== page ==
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Staff photo by Dave Flessner / Sticky Fingers restaurant outside Hamilton Place mall has closed due to the financial impact of the coronavirus and the vacant building is up for sale or lease.

The Sticky Fingers restaurant at Hamilton Place has closed its doors for the final time as it and at least five more of the brand's eateries have succumbed to the impact of the coronavirus.

The Sticky Fingers in downtown Chattanooga remains open along with just two others, both in South Carolina, according to the company's website.

A recorded phone message for the Hamilton Place restaurant located outside the mall said that the eatery was permanently closed due to the coronavirus.

The message, the same as at the other five closed sites, said the company had explored many options to serve customers but the efforts were unsuccessful, and that it implemented financial measures to ensure the stability of the company.

A phone call to the company's corporate office in South Carolina wasn't immediately returned.

The chain was started in 1992 by Baylor School graduates Chad Walldorf, Jeff Goldstein and Todd Eischeid. At one point, the company had 23 locations.

Walldorf, in a 2017 telephone interview, said he sold off his interest in the chain in 2006. But he had returned then as "chief support officer" in an effort to infuse new life into the business, which at that time had 12 restaurants.

Chattanooga real estate broker Rudy Walldorf, Chad's father and the listing agent for the Hamilton Place property, said on Thursday that his son had earlier left the company.

He said the property at the 7,000-square-foot Hamilton Place location, which closed earlier this month, is owned by a partnership of local people.

The sale price is $2.4 million or the owners are willing to lease it, the Herman Walldorf Commercial Real Estate broker said.

Walldorf said the eatery had tried serving just take-out food after the coronavirus outbreak before it completely shut down.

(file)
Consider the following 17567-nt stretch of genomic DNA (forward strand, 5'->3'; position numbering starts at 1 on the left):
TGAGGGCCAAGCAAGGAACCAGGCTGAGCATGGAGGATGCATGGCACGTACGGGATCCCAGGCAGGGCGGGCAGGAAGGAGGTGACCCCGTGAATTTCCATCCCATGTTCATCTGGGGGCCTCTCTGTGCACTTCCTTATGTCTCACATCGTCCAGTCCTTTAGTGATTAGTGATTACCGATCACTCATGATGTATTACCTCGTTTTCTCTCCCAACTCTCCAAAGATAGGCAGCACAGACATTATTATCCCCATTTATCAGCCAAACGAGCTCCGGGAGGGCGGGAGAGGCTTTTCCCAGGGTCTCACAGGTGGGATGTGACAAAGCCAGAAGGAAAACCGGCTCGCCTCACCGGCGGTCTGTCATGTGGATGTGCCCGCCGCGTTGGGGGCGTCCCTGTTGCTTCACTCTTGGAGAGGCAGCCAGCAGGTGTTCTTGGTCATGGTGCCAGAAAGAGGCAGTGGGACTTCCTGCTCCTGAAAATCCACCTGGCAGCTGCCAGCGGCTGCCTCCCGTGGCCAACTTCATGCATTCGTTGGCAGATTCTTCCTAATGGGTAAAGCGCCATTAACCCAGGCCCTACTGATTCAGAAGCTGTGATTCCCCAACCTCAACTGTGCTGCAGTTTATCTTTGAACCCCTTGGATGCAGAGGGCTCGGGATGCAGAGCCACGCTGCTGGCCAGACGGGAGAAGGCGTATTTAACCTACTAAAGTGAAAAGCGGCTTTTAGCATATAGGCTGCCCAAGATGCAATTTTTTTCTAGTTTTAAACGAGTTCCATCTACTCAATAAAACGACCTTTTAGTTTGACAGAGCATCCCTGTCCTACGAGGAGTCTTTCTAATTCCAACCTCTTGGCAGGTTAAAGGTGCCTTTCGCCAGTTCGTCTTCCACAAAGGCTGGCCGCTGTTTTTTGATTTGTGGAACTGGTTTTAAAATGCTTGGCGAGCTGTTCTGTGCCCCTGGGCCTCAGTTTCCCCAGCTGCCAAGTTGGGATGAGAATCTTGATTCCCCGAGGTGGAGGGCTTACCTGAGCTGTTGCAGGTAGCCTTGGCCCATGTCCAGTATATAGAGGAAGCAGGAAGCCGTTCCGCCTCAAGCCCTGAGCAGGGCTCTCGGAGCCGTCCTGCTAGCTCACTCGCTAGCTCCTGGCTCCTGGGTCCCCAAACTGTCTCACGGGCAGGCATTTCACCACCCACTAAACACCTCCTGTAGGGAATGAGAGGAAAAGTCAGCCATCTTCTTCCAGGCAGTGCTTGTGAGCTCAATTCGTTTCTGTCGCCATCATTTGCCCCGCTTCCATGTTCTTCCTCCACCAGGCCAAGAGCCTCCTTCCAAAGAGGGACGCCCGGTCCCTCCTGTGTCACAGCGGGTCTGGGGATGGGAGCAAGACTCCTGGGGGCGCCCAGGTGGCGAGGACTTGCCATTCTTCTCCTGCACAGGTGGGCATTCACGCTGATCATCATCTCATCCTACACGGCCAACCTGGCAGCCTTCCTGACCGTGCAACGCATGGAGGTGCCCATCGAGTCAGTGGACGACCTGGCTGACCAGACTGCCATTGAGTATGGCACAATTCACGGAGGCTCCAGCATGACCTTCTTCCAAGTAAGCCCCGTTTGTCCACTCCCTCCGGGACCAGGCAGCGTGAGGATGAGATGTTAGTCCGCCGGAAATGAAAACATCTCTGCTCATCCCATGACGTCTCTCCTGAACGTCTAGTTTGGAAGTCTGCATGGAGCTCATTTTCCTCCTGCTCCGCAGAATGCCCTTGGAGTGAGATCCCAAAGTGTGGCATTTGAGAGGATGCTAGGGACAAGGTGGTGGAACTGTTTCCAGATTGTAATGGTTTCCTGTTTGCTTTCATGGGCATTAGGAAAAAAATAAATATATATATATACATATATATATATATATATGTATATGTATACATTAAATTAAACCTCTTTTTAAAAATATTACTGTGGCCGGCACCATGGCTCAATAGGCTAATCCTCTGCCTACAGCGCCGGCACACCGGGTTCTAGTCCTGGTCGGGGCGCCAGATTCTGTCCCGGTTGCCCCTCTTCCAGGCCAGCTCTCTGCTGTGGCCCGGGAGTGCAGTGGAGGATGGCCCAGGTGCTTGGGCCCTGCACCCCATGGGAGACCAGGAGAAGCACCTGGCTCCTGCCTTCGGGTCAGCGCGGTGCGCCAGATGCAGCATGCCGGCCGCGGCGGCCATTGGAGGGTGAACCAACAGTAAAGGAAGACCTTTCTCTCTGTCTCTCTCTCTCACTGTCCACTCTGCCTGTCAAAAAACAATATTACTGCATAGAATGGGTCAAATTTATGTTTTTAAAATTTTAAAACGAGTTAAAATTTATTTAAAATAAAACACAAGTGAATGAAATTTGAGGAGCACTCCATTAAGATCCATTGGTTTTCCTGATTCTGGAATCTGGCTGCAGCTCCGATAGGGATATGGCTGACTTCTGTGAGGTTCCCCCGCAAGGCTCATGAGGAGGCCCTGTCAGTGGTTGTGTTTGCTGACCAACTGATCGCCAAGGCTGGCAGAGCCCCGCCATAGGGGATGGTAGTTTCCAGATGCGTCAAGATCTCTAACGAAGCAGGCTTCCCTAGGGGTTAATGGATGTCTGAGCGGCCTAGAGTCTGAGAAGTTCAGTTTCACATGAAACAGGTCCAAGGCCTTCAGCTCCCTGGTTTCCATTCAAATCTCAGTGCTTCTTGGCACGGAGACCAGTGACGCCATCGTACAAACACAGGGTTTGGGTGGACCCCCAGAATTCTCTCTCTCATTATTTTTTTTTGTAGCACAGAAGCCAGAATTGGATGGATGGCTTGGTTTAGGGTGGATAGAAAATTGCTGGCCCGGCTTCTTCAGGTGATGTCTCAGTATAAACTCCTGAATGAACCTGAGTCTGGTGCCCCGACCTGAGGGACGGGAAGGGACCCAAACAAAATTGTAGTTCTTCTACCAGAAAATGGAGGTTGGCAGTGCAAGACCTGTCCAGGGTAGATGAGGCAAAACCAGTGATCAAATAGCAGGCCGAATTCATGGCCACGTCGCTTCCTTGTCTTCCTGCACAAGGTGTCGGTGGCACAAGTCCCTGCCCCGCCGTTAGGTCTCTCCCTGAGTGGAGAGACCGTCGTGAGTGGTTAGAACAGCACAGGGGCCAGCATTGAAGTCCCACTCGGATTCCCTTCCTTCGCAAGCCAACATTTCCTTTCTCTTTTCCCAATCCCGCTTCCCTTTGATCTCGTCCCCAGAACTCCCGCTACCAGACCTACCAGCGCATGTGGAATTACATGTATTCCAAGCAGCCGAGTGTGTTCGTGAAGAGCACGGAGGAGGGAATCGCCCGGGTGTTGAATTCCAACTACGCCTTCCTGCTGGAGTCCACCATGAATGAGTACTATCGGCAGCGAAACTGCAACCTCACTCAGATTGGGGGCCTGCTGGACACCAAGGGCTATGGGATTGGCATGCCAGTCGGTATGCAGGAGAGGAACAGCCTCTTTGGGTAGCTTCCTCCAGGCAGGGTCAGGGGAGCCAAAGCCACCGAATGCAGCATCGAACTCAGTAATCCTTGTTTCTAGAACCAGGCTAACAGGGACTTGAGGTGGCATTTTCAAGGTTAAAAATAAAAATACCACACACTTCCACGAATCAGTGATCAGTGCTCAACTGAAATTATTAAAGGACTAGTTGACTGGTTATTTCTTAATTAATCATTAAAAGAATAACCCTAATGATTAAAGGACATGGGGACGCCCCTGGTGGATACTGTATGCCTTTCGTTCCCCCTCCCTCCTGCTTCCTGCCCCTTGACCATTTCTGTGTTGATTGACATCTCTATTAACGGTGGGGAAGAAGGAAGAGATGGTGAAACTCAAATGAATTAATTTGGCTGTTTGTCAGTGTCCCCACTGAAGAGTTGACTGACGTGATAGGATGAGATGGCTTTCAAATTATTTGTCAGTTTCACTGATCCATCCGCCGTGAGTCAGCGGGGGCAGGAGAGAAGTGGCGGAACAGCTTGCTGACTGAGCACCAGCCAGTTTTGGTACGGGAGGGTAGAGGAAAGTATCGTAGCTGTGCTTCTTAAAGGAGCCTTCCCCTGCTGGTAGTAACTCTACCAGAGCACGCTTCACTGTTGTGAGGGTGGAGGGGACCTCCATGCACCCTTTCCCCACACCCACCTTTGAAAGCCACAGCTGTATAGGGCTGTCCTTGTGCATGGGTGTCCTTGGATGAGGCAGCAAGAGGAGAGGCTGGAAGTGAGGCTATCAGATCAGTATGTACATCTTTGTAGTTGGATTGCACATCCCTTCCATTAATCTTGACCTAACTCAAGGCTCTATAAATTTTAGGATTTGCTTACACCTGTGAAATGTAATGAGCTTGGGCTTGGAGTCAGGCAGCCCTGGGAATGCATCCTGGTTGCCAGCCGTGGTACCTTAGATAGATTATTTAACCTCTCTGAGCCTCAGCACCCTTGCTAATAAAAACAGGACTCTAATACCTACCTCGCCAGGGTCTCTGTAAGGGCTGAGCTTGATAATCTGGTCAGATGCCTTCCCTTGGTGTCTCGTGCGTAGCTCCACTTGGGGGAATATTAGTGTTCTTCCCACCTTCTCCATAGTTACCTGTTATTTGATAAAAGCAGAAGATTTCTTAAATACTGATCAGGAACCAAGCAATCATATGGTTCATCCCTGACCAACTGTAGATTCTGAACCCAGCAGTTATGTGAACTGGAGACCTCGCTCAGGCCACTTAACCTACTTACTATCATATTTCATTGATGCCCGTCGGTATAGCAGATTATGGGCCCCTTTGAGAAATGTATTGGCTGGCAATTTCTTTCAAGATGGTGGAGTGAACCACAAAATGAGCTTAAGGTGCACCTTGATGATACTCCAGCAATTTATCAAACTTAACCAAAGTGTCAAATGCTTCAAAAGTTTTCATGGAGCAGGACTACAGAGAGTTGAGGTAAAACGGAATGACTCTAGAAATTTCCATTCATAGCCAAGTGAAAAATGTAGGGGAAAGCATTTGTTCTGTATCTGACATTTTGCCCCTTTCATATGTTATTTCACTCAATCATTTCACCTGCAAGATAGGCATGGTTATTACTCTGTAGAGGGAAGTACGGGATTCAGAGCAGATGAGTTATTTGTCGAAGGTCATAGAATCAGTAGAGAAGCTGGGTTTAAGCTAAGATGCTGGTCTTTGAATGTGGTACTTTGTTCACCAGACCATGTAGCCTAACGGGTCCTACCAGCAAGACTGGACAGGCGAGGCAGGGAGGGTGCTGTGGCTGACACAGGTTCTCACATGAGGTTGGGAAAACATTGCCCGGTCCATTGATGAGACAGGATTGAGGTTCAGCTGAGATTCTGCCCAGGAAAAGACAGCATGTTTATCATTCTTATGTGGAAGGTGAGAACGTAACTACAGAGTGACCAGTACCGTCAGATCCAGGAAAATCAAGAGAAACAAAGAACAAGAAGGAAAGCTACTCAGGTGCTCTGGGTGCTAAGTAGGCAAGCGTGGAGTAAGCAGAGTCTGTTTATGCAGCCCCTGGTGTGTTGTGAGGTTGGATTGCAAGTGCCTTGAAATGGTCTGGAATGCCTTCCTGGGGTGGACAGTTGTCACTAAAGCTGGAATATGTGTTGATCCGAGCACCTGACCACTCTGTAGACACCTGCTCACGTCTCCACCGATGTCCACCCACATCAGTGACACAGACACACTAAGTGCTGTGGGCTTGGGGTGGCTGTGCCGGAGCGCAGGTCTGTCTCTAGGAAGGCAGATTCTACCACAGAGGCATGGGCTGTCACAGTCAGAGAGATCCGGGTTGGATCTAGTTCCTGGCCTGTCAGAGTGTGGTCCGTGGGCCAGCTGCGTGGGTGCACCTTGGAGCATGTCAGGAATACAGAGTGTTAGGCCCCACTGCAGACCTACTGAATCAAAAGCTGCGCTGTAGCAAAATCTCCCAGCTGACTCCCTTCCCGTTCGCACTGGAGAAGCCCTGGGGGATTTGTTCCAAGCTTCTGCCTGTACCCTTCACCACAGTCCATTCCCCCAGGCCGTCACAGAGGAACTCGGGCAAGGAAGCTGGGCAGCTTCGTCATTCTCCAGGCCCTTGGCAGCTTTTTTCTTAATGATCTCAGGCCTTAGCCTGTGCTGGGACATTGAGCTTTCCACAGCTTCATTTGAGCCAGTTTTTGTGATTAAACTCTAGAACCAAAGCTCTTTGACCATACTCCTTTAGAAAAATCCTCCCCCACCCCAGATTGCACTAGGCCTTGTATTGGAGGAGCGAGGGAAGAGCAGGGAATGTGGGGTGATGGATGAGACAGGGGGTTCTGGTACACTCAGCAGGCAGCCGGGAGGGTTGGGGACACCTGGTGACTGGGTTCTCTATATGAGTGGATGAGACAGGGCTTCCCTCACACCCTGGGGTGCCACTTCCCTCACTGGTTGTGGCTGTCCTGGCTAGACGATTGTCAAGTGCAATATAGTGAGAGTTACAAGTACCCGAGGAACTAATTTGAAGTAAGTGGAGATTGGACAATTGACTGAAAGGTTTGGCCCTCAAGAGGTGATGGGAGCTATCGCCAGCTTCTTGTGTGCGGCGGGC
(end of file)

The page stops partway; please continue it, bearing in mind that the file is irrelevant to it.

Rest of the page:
The other Sticky Finger locations which recently closed are in Greenville, Myrtle Beach, North Myrtle Beach, Mount Pleasant and Summerville, South Carolina. Mount Pleasant was the eatery's first location.

Chad Walldorf said in the interview that in the first decade and half, the restaurant concept had grown to 15 eateries in five Southeast states with more than 1,000 employees.

"We had a good run," he said. "We didn't know what we were doing a lot of days, but we worked hard and tried to get better every day."

Over that period, the three entrepreneurs started families and decided it was time to sell, Walldorf said. A private equity firm which had succeeded operating other companies was the buyer and the trio thought even brighter days were ahead for Sticky Fingers, he said.

But the new management team changed the company culture "pretty dramatically," Walldorf said. The menu was expanded to try to be "more things to all people," he said.

Then the onset of the Great Recession in 2008 didn't help matters, Walldorf said.

After that, the restaurant company went through several owners with even its lenders taking over at one point, he said.

Walldorf said in 2017 that the chain was coming back. The company had streamlined its menu to focus on core items such as ribs, wings and barbecue, he said. Walldorf said the biggest shift was in the eatery's culture, with the company bringing back Memphis blues music.

Sales, Walldorf said then, were higher for the first time in years and expected to hit between $20 million and $25 million, up as much as 3%. And it had brought in NFL Hall of Fame quarterback Steve Young as a brand spokesman.

"We were losing a lot of money for a lot of years," he said. "We're not making a lot of money yet but we're not losing. We're moving in the right direction."

Rudy Walldorf said the Hamilton Place building was raised in 1989 as a seafood restaurant. It later became a Mexican eatery before housing a Sticky Fingers about two decades ago.

Most likely a restaurant will return to the site, but there's interest in converting it into office space, he said.

"It has good exposure," Walldorf said, noting that about 92,000 vehicles go past the building on Interstate-75 each day.

Sticky Fingers also once had a restaurant in Hixson, but that eatery closed in 2016.

Contact Mike Pare at mpare@timesfreepress.com. Follow him on Twitter @MikePareTFP.

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